March 25, 2016

Review: Walk the Edge by Katie McGarry

Walk the Edge (Thunder Road #2)
by Katie McGarry
pub 3/29/16 by Harlequin TEEN
YA - Contemporary
I always think of Thunder Road as the series that I didn’t expect to love. I picked up Nowhere But Here with a whole lot of skepticism because I mean — a motorcycle gang named Reign of Terror? I think we all were a little hesitant. But through the magic that is Katie McGarry’s writing, I absolutely loved it. I loved Emily, Oz, the familial and internal conflicts and the deeper message behind the gang which one is of family and loyalty. It surprisingly worked. (It also helped that there was a couple characters voicing my concerns about this gang and their way of life.) So I started Walk the Edge with an open mind and a whole lot of excitement but I have to admit, it wasn’t quite what I had hoped for.

My favorite part of the book was definitely Breanna (Bre) and Razor. Breanna is the quintessential good girl with one frustrating life. She’s in a family that consists of 8 other (mostly horrible) siblings and selfish parents who rely on Bre, their middle child, to pick up the slack since she’s so dependable and responsible. (In case you can’t read between the lines: I hated her family.) Then there’s Razor. He’s been known as the one most likely to step out of line but this book lets us see his real side. One that is good and tender and very smart. His heartbreaking back story and look into his true self was exactly what I wanted since being introduced to him in the previous book. (But he really does have a bit of a temper too.) When Bre and Razor cross paths, they shouldn’t make sense but they do. And they’re only brought closer together when they decide to team up over their current problems. She’s being blackmailed over a compromising photo of the two of them and he’s searching for answers that the club won’t give him. Together they get to the truth and fall for one another in the process.

(Major) reservations
For the first time, the club wasn’t working for me. The way everyone in town talked about them and feared them, not to mention the way they seemed to run the law rubbed me the wrong way. It just didn’t make any sense. And I think I noticed it more because in the previous book, we were kind of in this little Reign of Terror bubble and now we were getting a broader perspective. Then I have to mention Bre’s family again. I don’t doubt there are families in real life who are just like hers but I felt frustrated by how accepting she was of her situation. I wanted her to speak up so badly but even when she did, it fell a bit flat? And not a single person in her family truly tried to make it up to her. There are a lot of problems among the family (on an individual level and as a whole) and it's completely glossed over. A lot of important things aren't explained and they needed to be. Lastly, there were a lot of conflicts, some of which I didn’t think were necessary. There’s the whole good girl / bad boy / opposite side of the tracks thing (which was already done in Nowhere But Here), then the blackmailing (which I thought could’ve been so easily solved from the get-go), Bre’s family issues (ugh, I can't even) and Razor’s mystery (which was the main one I felt most curious about). I would’ve preferred to focus on Razor’s side of the story and even working out Bre’s problems with her family since they clearly impact her deeply rather than all four sub-plots.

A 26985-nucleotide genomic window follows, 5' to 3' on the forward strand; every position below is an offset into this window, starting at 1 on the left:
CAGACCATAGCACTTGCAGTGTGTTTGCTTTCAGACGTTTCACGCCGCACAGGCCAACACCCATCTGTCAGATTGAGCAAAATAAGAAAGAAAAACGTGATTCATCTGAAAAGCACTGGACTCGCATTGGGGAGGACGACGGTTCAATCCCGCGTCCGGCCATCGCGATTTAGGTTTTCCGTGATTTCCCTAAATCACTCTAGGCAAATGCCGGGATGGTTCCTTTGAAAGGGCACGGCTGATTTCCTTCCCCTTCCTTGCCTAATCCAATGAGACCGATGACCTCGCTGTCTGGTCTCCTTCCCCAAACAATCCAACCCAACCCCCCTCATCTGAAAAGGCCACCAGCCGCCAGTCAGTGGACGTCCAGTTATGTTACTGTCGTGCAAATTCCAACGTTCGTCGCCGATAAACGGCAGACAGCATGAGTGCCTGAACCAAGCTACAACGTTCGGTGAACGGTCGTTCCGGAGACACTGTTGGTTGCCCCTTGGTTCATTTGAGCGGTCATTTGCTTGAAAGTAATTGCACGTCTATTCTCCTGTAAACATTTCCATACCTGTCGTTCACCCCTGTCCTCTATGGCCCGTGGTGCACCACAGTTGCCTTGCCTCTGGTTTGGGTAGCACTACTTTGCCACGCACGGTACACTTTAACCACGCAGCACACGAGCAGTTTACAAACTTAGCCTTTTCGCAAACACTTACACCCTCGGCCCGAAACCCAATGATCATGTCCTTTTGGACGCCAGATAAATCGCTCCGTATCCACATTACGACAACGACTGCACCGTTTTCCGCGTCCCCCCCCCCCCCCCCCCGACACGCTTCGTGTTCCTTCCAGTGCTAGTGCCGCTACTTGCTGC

Do I recommend?
If you haven't started this series yet, I still would highly recommend that you at least read Nowhere But Here. 

No Comments Yet, Leave Yours!